79% of People in Georgia Unaware of New Family Leave Law

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Georgia is making big changes to its labor laws, effective July 1, 2017, to allow employees to take paid time off when they need to care for family members.

If that’s news to you, you’re not alone. A recent survey by TSheets found that 79 percent of people in Georgia have no idea the change is coming.

The good news for small businesses is that the changes only apply to companies with more than 25 employees. Also exempt are employers who don’t currently provide sick leave. Speaking to WABE news in March, the bill’s sponsor, State Rep. Brian Strickland (R-McDonough) explained why these provisions were made:

“You have to be careful, as the government, on mandates you put on small businesses. We’re also not going as far as to dictate how you run your business, so I think it’s more of a policy statement than anything … I think what we’re doing is stating the policy of the state is to welcome companies that will give flexibility to their workers.”

If your company operates in Georgia, has more than 25 employees, and already offers sick leave, it’s likely the new law — known as SB 201 or the Family Care Act — will apply to you. So what does it actually say?

 

Get more information on time tracking, including tracking and calculating your employees’ sick days and other paid time off here.

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Five days of sick leave

From July 1, eligible employees must be offered at least five days of accrued paid time off each year, if they need to take time off to care for a child, spouse, grandchild, grandparent, parent, or any dependents listed on their most recent tax return.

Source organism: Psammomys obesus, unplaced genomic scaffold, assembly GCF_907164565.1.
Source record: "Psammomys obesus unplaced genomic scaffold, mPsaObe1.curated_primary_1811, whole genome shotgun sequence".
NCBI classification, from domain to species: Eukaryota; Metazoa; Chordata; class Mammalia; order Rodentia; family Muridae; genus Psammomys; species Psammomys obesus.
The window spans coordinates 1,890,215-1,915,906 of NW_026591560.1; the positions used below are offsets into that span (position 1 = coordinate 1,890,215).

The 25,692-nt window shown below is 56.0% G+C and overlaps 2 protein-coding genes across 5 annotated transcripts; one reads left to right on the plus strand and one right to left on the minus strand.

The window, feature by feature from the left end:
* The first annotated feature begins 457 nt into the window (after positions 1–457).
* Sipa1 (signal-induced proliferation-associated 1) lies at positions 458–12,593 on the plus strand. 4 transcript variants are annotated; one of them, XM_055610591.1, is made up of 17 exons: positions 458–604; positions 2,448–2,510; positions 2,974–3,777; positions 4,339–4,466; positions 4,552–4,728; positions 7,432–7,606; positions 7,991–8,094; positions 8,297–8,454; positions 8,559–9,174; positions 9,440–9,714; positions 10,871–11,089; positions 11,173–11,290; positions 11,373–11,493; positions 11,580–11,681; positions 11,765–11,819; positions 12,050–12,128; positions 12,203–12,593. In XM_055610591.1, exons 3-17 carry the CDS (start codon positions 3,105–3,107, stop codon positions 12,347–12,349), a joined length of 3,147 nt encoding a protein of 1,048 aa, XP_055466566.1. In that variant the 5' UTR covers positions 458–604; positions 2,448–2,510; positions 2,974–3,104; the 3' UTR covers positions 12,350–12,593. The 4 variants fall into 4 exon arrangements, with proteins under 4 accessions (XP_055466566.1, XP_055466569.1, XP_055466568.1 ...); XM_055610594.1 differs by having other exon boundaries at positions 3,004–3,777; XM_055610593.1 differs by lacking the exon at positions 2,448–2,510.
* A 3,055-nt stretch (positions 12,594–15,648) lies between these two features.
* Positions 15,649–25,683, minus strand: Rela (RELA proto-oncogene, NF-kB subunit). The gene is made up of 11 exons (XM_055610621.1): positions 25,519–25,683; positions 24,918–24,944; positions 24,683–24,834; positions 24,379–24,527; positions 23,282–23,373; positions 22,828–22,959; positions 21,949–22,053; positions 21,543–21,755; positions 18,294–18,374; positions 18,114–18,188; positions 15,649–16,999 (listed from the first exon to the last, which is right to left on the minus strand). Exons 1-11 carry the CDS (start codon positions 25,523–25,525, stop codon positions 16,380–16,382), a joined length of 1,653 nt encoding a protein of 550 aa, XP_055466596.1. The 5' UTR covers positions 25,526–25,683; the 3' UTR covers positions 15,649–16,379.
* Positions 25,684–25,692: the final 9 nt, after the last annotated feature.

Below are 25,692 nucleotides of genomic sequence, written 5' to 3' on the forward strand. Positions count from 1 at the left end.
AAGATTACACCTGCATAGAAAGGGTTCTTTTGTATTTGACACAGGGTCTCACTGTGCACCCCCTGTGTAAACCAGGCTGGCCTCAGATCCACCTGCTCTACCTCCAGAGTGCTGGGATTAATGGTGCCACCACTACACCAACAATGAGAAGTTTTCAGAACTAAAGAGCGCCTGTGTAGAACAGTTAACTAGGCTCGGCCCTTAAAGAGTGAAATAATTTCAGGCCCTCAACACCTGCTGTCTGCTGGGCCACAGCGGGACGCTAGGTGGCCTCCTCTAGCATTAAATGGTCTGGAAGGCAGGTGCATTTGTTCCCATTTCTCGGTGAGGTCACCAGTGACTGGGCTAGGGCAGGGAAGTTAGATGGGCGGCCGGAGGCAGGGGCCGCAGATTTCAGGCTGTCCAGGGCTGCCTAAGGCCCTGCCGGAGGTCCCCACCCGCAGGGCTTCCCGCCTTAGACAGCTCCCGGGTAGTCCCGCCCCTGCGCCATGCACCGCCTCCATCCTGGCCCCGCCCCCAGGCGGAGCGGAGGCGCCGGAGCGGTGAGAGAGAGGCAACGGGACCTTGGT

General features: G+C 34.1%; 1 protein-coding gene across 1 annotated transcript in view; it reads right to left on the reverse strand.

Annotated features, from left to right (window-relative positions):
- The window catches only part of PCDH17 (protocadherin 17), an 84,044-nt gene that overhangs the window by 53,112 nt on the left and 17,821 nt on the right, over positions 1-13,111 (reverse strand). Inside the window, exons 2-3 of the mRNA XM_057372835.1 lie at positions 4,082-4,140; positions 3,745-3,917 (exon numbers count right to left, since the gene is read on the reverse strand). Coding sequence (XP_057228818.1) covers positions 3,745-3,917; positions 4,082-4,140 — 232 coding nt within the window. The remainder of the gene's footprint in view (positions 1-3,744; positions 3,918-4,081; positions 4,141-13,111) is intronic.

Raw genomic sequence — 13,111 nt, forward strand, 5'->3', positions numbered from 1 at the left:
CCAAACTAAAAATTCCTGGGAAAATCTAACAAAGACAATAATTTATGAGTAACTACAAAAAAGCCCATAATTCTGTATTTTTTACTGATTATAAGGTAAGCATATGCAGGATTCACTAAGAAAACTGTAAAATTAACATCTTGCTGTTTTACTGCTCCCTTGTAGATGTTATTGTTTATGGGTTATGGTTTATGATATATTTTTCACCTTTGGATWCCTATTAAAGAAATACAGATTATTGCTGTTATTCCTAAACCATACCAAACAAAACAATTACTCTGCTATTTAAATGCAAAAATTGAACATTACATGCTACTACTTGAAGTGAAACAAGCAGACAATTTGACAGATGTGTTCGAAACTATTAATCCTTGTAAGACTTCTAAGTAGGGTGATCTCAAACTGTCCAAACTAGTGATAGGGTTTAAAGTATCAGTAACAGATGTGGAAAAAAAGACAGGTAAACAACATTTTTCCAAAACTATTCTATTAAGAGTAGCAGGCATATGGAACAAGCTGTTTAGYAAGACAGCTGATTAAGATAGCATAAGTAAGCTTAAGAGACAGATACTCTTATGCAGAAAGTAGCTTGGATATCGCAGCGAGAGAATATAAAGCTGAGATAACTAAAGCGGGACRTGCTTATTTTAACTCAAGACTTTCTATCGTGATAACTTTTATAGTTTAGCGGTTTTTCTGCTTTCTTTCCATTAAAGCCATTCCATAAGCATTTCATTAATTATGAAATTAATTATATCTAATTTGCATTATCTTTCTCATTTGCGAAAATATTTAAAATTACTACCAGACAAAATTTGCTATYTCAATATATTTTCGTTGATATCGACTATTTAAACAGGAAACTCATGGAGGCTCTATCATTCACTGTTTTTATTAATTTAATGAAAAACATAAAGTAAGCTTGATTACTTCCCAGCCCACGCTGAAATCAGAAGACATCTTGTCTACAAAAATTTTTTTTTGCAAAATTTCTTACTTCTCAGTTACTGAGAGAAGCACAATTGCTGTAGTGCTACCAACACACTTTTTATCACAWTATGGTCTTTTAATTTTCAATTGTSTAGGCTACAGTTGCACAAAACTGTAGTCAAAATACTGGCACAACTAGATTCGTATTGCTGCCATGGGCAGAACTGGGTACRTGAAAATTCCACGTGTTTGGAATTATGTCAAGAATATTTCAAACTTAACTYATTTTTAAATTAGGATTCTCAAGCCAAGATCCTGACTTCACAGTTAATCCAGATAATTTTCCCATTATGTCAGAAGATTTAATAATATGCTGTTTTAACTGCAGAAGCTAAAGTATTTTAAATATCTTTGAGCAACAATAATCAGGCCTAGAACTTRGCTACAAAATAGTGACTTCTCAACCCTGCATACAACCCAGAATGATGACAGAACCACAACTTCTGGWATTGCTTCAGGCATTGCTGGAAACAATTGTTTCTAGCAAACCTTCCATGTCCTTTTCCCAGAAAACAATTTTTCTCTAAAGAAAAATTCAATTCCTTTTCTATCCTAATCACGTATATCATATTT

There are some caveats. The law excludes short- and long-term disability leave, only applies to employees who have earned sick leave, and says that anyone who decides to use the new benefit must follow their company’s sick leave policy.

 

What to do if your business is affected

If your business is affected by Georgia’s new Family Care Act, this is a good time to review and update your sick leave policy. And if you are in any doubt about the changes or how they apply,  speak to an HR or legal advisor. You may also want to consider training managers and supervisors to make them aware of the changes and ensure your business complies with them.*

 

46% say sick leave is important

While the changes may present a challenge to some employers, they will be welcomed by workers. In the same TSheets survey, 46 percent of people in Georgia said sick leave was an important benefit and 53 percent indicated that they have had to take time off work to care for a family member. Interestingly, the respondents said it was even more important for employers to provide paid holidays than paid sick leave.

In another TSheets survey, based on a nationwide sample of U.S. employees, TSheets found that 85 percent of workers believe employers should provide sick leave and that as many as 1 in 5 would give up a raise in order to get more paid time off. Almost two-thirds said they would turn down a job offer that didn’t include PTO.

 

Are new sick leave laws coming to you?

Georgia isn’t the only place you’ll find new sick leave laws taking effect in the U.S. this year. Since January 1, Vermont has required employers to provide at least three days of paid sick leave and in 2019 this will increase to five days. Meanwhile, on July 1 — the same day that Georgia’s new rule takes effect — four other areas of the U.S. will be making changes to their sick leave laws: Minneapolis–Saint Paul, Minnesota; Chicago, Illinois; Cook County, Illinois; and Arizona.

 

Not in Georgia? See new sick leave Ordinance changes in Arizona, Minneapolis and St. Paul, and Chicago and Cook County.

New to time tracking? TSheets tracks employee hours, sick leave, PTO, and more!

 


*As always, TSheets does not offer legal or accounting advice for your business. Check with your lawyer and accountant before making policy changes at your company.

1 Comment

  1. […] Not in Minneapolis or St. Paul? See new sick leave Ordinance changes in Arizona, Chicago and Clark County, and Georgia. […]

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